Autonomous vehicle technology often prompts discussions about profit, safety, efficiency, jobs, and more. But this innovation can change millions of lives today without introducing a single car to the road. Think: self-driving wheelchairs.
I have a progressive disease, multiple sclerosis, which has now rendered me quadriplegic; I no longer have use of my hands or legs. I am a part of a growing group of people with mobility challenges. With an aging population, an increase in chronic illnesses worldwide, and longer lifespans, the number of people over age 65 is expected to nearly double in the next 30 years, to 88 million by 2050. Since disability rates rise with age, this issue will affect all of us.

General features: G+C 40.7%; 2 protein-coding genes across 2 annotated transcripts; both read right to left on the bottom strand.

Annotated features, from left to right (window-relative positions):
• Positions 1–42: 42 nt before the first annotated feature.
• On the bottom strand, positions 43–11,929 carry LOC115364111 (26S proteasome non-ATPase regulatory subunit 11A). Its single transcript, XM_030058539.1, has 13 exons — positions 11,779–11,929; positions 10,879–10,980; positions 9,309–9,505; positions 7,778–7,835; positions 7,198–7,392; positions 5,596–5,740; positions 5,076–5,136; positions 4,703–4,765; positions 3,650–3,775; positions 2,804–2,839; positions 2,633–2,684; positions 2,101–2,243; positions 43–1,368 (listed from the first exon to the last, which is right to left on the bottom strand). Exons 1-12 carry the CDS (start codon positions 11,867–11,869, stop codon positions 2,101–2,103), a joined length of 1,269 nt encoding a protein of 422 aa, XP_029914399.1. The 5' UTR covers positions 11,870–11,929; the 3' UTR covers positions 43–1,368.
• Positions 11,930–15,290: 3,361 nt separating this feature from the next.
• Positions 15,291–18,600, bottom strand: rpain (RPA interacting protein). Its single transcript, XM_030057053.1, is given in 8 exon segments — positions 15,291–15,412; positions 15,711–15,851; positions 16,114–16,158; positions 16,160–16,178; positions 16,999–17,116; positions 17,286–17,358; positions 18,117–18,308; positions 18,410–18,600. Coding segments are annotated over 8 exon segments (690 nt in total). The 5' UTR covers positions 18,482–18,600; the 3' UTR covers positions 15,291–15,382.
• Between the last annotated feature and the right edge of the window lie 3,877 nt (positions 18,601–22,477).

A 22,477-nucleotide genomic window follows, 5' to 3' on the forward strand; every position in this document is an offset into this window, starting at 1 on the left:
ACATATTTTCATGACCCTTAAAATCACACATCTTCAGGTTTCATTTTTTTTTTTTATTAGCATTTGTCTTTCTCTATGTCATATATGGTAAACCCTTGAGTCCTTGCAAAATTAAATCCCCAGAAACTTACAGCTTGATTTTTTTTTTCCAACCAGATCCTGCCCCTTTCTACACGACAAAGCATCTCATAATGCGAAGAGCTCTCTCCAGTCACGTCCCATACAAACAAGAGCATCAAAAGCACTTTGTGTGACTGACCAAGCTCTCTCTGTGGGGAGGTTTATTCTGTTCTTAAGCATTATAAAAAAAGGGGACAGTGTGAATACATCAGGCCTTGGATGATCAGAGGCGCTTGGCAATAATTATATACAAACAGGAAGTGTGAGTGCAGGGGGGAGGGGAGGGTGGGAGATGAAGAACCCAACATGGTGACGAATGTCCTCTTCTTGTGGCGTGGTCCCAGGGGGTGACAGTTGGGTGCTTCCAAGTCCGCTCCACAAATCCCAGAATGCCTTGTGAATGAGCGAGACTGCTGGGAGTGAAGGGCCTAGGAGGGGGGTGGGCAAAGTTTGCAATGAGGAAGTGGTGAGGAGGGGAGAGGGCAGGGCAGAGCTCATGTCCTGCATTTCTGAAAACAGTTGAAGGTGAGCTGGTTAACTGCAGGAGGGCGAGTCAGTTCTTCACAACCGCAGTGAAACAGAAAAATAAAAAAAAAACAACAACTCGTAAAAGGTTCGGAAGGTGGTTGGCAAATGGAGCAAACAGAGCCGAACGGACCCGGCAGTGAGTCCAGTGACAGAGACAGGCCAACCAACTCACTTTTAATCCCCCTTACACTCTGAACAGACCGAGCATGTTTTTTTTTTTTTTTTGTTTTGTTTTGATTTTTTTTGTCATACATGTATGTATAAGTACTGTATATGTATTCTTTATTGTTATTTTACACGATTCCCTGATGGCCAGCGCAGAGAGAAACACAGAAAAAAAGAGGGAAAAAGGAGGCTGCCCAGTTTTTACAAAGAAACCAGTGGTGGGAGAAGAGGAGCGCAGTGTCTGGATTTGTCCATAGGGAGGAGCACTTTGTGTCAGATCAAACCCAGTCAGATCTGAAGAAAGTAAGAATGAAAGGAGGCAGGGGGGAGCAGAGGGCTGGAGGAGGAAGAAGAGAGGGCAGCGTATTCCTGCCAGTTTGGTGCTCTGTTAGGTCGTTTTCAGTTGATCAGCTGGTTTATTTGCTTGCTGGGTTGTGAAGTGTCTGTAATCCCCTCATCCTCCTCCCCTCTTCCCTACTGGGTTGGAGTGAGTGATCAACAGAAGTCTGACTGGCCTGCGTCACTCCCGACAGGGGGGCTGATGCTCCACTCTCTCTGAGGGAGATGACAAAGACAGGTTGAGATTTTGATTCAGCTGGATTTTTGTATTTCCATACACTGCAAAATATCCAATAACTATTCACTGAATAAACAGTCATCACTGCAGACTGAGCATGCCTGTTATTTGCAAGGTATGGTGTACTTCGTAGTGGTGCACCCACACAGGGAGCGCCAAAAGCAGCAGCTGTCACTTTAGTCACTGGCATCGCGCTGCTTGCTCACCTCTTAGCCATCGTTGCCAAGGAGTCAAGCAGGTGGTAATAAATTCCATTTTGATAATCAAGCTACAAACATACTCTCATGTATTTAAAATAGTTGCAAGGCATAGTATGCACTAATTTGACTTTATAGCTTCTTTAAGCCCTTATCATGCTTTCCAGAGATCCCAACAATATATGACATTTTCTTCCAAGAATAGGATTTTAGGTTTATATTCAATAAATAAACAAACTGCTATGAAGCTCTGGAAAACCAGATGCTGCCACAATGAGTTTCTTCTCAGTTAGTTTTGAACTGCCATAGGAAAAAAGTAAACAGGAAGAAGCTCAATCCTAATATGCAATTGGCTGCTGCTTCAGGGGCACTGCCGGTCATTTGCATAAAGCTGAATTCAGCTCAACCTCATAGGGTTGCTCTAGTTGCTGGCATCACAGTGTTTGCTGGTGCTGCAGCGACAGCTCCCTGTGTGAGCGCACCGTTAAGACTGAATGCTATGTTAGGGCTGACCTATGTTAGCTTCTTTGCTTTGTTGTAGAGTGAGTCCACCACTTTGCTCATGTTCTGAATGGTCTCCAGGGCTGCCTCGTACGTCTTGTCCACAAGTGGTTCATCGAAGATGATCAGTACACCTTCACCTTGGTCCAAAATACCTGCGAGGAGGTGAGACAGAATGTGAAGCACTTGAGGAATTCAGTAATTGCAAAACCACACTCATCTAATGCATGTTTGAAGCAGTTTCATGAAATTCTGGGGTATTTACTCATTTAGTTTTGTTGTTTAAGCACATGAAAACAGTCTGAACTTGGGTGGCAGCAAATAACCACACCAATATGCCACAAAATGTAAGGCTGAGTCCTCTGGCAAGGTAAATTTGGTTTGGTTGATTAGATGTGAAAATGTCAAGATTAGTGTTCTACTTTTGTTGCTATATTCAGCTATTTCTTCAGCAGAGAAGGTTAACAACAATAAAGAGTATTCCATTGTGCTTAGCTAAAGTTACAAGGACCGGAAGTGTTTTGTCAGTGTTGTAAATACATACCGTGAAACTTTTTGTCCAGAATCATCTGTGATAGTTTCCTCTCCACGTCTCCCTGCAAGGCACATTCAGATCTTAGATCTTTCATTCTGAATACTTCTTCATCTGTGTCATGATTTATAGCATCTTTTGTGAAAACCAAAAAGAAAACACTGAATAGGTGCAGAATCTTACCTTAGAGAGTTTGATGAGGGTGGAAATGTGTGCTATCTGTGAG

People with mobility challenges dream of autonomy. Assistive technology is crucial for our independence, for helping us succeed in the workplace, live meaningful lives, and get through everyday tasks that would otherwise be impossible. Self-driving wheelchairs would provide entirely new levels of independence for people living with disability. What’s more, this technology exists and is even affordable. The primary obstacle is a lack of investment from the tech community.
Silicon Valley sees itself as developing technology that improves lives. It’s also famous for innovation and firsts. Self-driving wheelchairs represent an excellent opportunity for tech companies and venture capitalists to invest in a growing industry while simultaneously transforming the lives of millions.
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